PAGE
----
Catfish:  Oh yeah!  You can get it through Kicking Mule or through me at Fish Tail Records . . . there are even a few vinyl sides still left.  Pepper will be out soon on CD.

BRQWhat about the new album you talked about.

Catfish:  This summer I'll be working on getting my third album recorded and that should be out sometime over the fall or winter.  I've got a large repertoire that I really want . . . to get some down on a new recording.  Man, I know so many tunes . . . I can't even remember all the tunes I know.

BRQThat sounds like another one of those famous quotes, maybe even a song title.  Have you been doing much writing?

Artist as a Young Man, 1984Catfish:  Lately I've been getting up in the morning and just playing guitar for an hour or so . . . and usually come up with a song in that time.  They're definitely steeped in the country blues tradition, but they're modern songs . . . applicable to today.

BRQOn the Pepper album, and even more so on the Catfish Blues album, you show a really strong affinity to Island music.  Could you comment on that for us? 

Catfish:  I had a friend from down Trinidad way that would sing "Brownskin Gal," and then I heard Joseph Spence . . . I proceeded to go down island myself . . . hung out with some of the island musicians . . . the thing is the incredible rhythm that they have in the calypso and reggae . . . all the different traditions they have in the island music, also the sacred music.  From living down there for 2 or 3 winters, well I picked up some of that flavor.  It's just as much a roots music as the American blues . . . and very close in many ways.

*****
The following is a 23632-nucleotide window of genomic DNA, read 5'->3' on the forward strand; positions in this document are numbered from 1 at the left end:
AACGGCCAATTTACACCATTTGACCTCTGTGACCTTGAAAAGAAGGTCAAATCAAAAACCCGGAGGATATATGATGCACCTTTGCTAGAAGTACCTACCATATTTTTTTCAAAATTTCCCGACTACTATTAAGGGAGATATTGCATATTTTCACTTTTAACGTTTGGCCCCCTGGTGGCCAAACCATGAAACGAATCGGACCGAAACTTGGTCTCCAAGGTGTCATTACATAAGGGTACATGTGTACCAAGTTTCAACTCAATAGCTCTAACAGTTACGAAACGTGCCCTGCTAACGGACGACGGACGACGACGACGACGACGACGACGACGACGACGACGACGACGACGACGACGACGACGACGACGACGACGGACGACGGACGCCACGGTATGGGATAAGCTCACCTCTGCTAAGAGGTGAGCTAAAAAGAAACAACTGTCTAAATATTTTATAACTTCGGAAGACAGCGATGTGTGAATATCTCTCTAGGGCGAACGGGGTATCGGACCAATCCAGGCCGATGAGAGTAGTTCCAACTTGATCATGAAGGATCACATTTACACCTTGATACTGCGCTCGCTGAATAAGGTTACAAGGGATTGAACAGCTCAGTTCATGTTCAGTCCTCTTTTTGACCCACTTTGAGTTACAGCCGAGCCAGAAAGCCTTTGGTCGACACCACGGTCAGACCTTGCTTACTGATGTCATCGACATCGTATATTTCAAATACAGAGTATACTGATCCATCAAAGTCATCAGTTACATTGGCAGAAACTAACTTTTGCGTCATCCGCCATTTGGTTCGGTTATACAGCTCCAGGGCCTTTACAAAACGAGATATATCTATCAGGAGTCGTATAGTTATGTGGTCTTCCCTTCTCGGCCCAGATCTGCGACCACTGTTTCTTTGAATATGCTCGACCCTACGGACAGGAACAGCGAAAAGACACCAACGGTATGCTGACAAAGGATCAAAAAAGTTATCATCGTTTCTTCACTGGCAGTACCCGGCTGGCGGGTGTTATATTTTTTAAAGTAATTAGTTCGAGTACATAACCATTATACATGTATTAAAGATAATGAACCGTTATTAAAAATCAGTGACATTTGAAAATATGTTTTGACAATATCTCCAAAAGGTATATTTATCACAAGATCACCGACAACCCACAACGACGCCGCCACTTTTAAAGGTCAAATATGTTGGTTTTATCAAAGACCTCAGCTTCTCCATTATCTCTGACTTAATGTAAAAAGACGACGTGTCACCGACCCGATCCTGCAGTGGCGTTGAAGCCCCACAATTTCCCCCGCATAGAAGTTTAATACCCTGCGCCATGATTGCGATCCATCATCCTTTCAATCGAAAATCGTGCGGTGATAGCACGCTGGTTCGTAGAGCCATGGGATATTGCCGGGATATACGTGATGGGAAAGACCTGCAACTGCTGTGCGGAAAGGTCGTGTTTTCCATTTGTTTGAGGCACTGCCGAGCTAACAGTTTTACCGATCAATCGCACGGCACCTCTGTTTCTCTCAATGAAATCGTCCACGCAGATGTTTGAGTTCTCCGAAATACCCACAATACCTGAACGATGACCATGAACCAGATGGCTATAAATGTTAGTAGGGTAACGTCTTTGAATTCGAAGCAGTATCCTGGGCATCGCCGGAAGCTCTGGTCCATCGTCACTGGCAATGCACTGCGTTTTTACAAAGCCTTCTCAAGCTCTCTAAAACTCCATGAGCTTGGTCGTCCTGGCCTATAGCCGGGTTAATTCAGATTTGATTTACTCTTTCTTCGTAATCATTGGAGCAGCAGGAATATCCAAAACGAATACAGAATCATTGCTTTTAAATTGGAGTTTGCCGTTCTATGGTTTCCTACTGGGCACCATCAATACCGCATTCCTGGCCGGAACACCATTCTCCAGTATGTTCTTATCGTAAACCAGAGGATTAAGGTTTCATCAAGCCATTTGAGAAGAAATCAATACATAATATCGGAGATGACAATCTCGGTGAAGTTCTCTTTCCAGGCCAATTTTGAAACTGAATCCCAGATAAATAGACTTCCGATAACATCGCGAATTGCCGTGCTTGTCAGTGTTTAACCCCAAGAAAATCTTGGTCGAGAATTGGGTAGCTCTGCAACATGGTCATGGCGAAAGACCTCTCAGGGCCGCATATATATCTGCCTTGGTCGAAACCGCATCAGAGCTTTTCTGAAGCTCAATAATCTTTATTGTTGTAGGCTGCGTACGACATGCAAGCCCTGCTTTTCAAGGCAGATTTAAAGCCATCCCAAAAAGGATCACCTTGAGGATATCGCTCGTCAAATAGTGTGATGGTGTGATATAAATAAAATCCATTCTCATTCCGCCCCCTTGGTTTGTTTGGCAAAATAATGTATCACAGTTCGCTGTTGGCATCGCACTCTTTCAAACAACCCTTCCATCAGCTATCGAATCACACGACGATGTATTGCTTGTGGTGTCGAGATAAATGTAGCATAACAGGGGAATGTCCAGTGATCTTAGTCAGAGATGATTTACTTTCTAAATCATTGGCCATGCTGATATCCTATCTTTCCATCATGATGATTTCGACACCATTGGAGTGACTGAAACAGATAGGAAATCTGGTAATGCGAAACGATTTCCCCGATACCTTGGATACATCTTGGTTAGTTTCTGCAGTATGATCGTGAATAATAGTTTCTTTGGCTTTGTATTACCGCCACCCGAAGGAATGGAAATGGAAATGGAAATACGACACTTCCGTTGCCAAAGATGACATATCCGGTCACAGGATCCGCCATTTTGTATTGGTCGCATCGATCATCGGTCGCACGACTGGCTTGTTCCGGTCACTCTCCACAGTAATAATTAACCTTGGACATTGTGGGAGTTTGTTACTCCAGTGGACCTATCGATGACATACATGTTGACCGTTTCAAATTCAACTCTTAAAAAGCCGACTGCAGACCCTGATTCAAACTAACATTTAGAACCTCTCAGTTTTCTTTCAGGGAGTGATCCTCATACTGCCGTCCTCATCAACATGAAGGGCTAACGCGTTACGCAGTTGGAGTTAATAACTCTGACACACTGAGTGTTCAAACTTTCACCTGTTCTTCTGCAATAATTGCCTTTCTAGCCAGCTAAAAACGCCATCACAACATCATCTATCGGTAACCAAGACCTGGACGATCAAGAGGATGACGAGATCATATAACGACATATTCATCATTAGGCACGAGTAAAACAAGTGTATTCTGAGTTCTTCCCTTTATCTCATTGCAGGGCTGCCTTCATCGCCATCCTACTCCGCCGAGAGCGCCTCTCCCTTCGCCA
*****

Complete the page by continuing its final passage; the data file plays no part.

BRQ Tell me about the last year; what kind of venues have you been performing and maybe some of the immediate plans for the future. 

Catfish:  Things have been getting better every year . . . and I've been playing professionally and making a living . . . well, it's more of a life-style than a living (laughs) . . . you've got to enjoy the playing cause the money isn't gonna amount to much . . . anyway, the nice thing is that I've been able to play some of these major folk and blues festivals, and I've been getting inquiries from Europe . . . sounds like some people want me to come over there.  I just want to become as much a world musician as possible cause I think the blues is really becoming a world music . . . it seems that a lot of Europeans have been a lot more hip to our American music than we have been for quite a long time.  The next big thing I'm doing is to go to the Snowbird Blues & Jazz Festival, Snowbird, Utah, and I'll be on the bill with Lonnie Brooks and Koko Taylor.  I'm starting to get to the level that I've always wanted to be at.

BRQGetting back to your distinctive style . . . do you predominantly play slide guitar?

Catfish:  No, I guess it seems that way because the slide guitar is a flashier performance, but I really like to play fingerpicking style on my old Nick Lucas Gibson.